From Meteorite Impact to Constellation City
A Historical Geography of Greater Sudbury
Paper 404 pp.
Online discount: 25%
From Meteorite Impact to Constellation City is a historical geography of the City of Greater Sudbury. The story that began billions of years ago encompasses dramatic physical and human events. Among them are volcanic eruptions, two meteorite impacts, the ebb and flow of continental glaciers, Aboriginal occupancy, exploration and mapping by Europeans, exploitation by fur traders and Canadian lumbermen and American entrepreneurs, the rise of global mining giants, unionism, pollution and re-greening, and the creation of a unique constellation city of 160,000.
The title posits the book’s two main themes, one physical in nature and the other human: the great meteorite impact of some 1.85 billion years ago and the development of Sudbury from its inception in 1883. Unlike other large centres in Canada that exhibit a metropolitan form of development with a core and surrounding suburbs, Sudbury developed in a pattern resembling a cluster of stars of differing sizes.
Many of Sudbury’s most characteristic attributes are undergoing transformation. Its rocky terrain and the negative impact from mining companies are giving way to attractive neighbourhoods and the planting of millions of trees. Greater Sudbury’s blue-collar image as a union powerhouse in a one-industry town is also changing; recent advances in the fields of health, education, retailing, and the local and international mining supply and services sector have greatly diversified its employment base. This book shows how Sudbury evolved from a village to become the regional centre for northeastern Ontario and a global model for economic diversification and environmental rehabilitation.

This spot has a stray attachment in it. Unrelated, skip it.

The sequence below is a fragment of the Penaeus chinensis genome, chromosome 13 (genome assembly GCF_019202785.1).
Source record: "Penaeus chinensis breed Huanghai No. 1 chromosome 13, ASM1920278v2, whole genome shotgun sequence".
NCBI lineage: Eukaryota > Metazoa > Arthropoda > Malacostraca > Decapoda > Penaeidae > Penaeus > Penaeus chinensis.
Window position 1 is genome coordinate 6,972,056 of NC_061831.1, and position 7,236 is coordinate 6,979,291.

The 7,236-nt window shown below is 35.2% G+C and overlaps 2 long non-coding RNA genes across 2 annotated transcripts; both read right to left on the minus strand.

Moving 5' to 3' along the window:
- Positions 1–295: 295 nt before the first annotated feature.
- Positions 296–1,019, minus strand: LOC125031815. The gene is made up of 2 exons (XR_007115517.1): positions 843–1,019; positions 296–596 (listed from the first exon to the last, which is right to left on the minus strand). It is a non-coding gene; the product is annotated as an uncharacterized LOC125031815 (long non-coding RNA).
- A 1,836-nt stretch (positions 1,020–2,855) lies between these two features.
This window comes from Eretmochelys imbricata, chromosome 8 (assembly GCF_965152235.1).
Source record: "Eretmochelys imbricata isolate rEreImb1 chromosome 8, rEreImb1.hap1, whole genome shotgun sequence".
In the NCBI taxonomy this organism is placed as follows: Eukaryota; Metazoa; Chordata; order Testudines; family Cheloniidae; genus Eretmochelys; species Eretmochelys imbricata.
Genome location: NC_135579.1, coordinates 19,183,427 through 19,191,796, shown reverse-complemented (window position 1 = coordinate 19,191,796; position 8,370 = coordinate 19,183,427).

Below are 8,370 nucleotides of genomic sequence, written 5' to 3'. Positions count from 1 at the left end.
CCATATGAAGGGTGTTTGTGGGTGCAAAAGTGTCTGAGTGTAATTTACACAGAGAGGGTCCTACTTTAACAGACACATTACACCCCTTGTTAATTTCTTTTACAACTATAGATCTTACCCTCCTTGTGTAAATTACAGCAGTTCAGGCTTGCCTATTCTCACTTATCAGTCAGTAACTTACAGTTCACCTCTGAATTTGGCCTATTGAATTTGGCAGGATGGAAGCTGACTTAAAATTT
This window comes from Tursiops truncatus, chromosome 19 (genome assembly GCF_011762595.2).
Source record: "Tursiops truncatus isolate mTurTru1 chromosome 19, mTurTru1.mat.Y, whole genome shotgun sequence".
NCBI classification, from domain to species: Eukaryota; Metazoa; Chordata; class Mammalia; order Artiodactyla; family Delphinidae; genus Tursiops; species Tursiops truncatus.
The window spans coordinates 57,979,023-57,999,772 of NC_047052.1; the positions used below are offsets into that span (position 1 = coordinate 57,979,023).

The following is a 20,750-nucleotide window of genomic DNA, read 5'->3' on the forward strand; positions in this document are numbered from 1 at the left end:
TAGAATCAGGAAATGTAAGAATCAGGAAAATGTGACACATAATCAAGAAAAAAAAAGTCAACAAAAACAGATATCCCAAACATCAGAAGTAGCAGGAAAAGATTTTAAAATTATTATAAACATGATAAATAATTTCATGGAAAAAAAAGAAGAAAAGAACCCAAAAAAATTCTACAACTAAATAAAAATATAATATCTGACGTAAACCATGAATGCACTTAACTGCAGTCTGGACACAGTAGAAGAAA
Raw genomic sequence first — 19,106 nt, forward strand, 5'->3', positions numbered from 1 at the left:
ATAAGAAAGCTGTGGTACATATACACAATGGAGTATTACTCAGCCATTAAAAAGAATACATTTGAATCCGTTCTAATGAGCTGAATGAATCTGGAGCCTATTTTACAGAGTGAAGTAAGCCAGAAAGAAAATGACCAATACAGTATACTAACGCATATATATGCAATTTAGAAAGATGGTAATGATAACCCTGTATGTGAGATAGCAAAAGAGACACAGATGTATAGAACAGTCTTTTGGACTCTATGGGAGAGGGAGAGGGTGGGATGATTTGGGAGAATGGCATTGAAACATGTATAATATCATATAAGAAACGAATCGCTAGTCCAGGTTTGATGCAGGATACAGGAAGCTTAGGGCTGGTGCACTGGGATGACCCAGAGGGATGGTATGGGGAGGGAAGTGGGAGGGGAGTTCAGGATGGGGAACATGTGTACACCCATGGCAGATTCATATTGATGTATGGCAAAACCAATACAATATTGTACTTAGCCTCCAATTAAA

Oiva Saarineni received an Honors B.A. (1960) and an M.A. (1969) from the University of Western Ontario and a Ph.D. in Geography from the University of London in 1979. He retired from Laurentian University in 2003. He is the author of Between a Rock and a Hard Place: A Historical Geography of the Finns in the Sudbury Area (WLU Press, 1999).
“Saarinen’s From Meteorite Impact to Constellation City: A Historical Geography of Greater Sudbury is the most comprehensive account of Sudbury’s past published to date and helps to explain its survival despite the many odds aligned against it.... Many important findings, interesting biographies and valuable opinions are offered.... What Saarinen adds is the history and geography of individual neighbourhoods.... Saarinen deserves to be credited with providing the first broad synthesis of Sudbury’s development as a city.”
— Dieter K. Buse, The Sudbury Star
“Oiva Saarinen’s broad painting of the area’s history engages, stimulates, provokes and instructs in equal measure. He does an excellent job of peeling back Sudbury’s multi-layered history identifying 15 milestones as chapters. The reader is taken on an epic journey that starts with an event that took place eons ago but has had a profound effect on the area to this day.... Saarinen’s book, vast in scope, based on exhaustive research, and well written does justice to [this] history.”
— Oryst Sawchuk, Sudbury Living
“The title to Dr. Oiva Saarinen’s new book is actually rather modest. It refers to ‘A Historical Geography,’ and yet the book covers much broader ground from labour studies and local government restructuing to geology and landscape transformation. Saarinen is a well-respected geographer who taught for forty years at Laurentian University in Sudbury, Ontario.... The breadth of his knowledge is evident in this work.... I particularly appreciated the maps, including those of the various company towns, and the detailed tables and aerial photos that accompany the entire text.... Anyone who wants to learn about, or teach about, the impact of resource development and the political changes that occur during annexation and amalgamation would be well advised to read this book. Saarinen may have been a long-time academic, but his writing style is immensely readable and his commentary easily blends material about local people and groups with the more technical aspects of mineral development and land survey techniques. His book will certainly interest long-term residents of Sudbury, but as a relatively recent migrant to the area I can attest to its appeal to a much broader readership.”
— Sue Heffernan, Canada’ History
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